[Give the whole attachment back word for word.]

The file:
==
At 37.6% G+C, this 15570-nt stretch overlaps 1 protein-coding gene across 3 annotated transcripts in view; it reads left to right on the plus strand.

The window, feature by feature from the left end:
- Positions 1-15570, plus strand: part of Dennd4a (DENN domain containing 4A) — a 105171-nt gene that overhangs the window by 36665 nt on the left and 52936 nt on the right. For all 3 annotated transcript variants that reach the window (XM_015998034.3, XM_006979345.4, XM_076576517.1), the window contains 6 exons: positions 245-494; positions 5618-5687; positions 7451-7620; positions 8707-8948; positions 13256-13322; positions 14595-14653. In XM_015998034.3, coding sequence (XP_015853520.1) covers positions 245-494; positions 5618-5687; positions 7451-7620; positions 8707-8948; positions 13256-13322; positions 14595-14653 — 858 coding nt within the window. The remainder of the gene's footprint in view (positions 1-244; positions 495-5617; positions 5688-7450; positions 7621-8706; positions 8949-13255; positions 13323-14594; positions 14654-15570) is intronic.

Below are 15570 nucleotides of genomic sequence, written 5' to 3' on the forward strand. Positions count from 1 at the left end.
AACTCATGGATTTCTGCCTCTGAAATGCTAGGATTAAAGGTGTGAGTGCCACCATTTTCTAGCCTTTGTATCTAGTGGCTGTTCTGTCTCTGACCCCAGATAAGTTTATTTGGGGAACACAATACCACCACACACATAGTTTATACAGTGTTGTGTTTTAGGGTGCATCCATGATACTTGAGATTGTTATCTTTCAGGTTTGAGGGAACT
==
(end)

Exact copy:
At 37.6% G+C, this 15570-nt stretch overlaps 1 protein-coding gene across 3 annotated transcripts in view; it reads left to right on the plus strand.

The window, feature by feature from the left end:
- Positions 1-15570, plus strand: part of Dennd4a (DENN domain containing 4A) — a 105171-nt gene that overhangs the window by 36665 nt on the left and 52936 nt on the right. For all 3 annotated transcript variants that reach the window (XM_015998034.3, XM_006979345.4, XM_076576517.1), the window contains 6 exons: positions 245-494; positions 5618-5687; positions 7451-7620; positions 8707-8948; positions 13256-13322; positions 14595-14653. In XM_015998034.3, coding sequence (XP_015853520.1) covers positions 245-494; positions 5618-5687; positions 7451-7620; positions 8707-8948; positions 13256-13322; positions 14595-14653 — 858 coding nt within the window. The remainder of the gene's footprint in view (positions 1-244; positions 495-5617; positions 5688-7450; positions 7621-8706; positions 8949-13255; positions 13323-14594; positions 14654-15570) is intronic.

Below are 15570 nucleotides of genomic sequence, written 5' to 3' on the forward strand. Positions count from 1 at the left end.
AACTCATGGATTTCTGCCTCTGAAATGCTAGGATTAAAGGTGTGAGTGCCACCATTTTCTAGCCTTTGTATCTAGTGGCTGTTCTGTCTCTGACCCCAGATAAGTTTATTTGGGGAACACAATACCACCACACACATAGTTTATACAGTGTTGTGTTTTAGGGTGCATCCATGATACTTGAGATTGTTATCTTTCAGGTTTGAGGGAACT